One curious finding in this study was the transient spike in the mean Varroa infestation rate in colonies in the small-hive group in mid-September 2013. This spike occurred because 3 of the 12 small-hive colonies suddenly showed surprisingly high mite infestation rates: 15–17 mites/100 bees. These 3 colonies had only 1–3 mites/100 bees in mid-August. It is probably not just a coincidence that shortly before this spike was recorded, one of the large-hive colonies had developed a high Varroa infestation rate (13 mites/100 bees) and had collapsed. There were piles of dead bees in front of this colony's hive and the hive was nearly empty of bees, except for bees robbing honey. Presumably the robbing bees came from nearby colonies. Robbing of a dying or dead colony's honey is not unusual , especially if the colony’s decline coincides with a nectar dearth , which was the situation when the colony in the large-hive treatment group collapsed in late August and early September. Because Varroa can climb onto robber bees [25,26,27], and indeed are increasingly apt to climb onto the foragers/robbers (not just the nurse bees) in a colony as the Varroa abundance increases , it is likely that the spike in the mean Varroa infestation rate in the small-hive colonies in mid-September was due to importation of mites by small-hive colonies that had robbed honey from the collapsing large-hive colony. If so, then this spike in the Varroa infestation rate in the small-hive colonies, which were living only 60 m from the large-hive colonies, is an artifact of the experimental setup.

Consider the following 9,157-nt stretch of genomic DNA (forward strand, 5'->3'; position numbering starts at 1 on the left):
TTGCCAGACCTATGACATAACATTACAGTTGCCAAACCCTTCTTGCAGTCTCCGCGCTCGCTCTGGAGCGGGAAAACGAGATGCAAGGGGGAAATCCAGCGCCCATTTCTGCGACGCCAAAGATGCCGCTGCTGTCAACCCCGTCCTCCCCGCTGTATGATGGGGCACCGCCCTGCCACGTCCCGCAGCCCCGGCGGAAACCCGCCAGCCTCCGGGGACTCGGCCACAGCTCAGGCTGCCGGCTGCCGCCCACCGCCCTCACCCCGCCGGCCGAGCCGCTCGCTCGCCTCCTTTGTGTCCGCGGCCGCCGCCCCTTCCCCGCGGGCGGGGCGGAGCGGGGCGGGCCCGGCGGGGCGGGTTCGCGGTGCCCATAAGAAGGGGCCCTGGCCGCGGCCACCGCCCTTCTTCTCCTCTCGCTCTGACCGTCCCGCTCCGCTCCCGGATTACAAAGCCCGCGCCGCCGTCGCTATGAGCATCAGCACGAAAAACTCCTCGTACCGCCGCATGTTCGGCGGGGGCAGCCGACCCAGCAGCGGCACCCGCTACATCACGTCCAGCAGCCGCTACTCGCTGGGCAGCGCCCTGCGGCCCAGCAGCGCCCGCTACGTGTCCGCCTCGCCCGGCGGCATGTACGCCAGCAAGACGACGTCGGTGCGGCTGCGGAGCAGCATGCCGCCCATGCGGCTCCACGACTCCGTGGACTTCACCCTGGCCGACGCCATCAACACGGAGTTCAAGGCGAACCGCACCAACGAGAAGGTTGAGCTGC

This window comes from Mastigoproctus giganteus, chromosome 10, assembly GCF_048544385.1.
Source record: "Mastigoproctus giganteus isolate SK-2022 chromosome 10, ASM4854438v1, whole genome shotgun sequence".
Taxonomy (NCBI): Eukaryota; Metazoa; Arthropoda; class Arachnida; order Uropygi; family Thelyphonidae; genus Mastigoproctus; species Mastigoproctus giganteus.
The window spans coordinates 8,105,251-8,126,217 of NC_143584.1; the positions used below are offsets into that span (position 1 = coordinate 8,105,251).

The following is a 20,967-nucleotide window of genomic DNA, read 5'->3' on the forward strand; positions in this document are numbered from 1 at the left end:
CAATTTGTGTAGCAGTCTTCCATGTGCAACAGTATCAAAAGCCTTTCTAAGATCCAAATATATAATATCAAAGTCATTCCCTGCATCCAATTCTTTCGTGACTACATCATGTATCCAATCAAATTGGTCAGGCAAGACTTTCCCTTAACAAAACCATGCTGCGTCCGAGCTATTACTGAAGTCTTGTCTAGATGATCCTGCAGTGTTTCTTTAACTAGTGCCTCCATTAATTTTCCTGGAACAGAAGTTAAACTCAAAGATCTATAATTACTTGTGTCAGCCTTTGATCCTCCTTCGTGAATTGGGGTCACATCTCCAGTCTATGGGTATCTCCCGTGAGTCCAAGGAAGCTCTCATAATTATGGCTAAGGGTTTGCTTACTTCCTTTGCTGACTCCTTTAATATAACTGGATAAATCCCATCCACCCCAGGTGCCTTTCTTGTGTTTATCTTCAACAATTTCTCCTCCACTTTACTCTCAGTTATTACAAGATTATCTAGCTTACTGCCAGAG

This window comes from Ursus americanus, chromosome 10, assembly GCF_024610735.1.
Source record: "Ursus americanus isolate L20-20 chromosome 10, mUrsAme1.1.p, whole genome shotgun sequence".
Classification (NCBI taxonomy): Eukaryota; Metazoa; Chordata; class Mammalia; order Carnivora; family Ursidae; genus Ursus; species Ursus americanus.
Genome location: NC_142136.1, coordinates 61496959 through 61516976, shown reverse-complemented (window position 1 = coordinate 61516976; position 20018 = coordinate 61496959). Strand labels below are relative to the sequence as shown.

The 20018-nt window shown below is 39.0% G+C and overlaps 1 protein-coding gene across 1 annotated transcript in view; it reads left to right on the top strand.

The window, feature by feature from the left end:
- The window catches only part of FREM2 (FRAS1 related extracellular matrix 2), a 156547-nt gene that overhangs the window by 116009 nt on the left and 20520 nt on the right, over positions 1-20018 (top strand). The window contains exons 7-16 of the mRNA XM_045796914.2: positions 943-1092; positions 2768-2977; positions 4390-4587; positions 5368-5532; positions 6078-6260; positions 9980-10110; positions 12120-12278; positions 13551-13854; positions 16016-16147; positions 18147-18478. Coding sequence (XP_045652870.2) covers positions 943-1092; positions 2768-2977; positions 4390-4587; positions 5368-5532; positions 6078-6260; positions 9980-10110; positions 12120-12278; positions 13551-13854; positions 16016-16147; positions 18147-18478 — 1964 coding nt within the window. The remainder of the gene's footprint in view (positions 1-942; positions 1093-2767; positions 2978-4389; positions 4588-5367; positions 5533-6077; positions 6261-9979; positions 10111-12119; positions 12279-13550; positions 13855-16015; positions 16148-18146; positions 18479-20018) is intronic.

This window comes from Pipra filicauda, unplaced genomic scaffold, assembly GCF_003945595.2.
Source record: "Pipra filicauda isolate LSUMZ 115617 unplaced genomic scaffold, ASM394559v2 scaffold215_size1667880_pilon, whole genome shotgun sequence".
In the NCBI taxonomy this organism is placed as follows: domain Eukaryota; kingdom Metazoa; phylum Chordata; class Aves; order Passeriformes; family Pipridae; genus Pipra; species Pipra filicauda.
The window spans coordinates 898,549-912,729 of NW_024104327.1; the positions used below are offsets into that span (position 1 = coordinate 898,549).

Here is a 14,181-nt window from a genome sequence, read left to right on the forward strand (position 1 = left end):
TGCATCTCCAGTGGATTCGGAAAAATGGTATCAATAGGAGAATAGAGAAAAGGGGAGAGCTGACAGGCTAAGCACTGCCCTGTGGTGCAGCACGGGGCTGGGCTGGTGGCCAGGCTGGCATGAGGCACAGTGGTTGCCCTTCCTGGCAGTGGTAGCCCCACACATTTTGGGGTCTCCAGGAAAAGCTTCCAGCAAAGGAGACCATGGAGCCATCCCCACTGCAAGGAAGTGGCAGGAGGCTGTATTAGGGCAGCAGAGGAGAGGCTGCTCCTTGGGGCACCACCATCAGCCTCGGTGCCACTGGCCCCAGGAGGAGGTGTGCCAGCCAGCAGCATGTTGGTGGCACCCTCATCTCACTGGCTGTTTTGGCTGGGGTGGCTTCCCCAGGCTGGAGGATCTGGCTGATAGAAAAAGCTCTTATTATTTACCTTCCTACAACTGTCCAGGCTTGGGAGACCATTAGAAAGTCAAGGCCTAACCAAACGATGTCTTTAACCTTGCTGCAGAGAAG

This spike in Varroa infestation rate may explain why there was considerable colony mortality (4 out of 12 colonies) in the small-hive group. One small-hive colony died because its queen ran out of sperm, so eventually only drones were produced in this colony. Interestingly, the other 3 small-hive colonies that died were the 3 colonies that experienced strong spikes in their Varroa infestation rates during September. Thus the possible importation of Varroa (and associated viruses) from the collapsing large-hive colony in September may have led to the deaths of these three small-hive colonies over the winter. Because robber bees probably transfer diseases mainly between hives in close proximity , it is regrettable that we did not space the two apiaries for the two treatment groups farther apart. A recent study  of the effects of colony crowding has shown that crowding renders colonies more likely to acquire high infestations of Varroa in late summer, when robbing behavior is most common.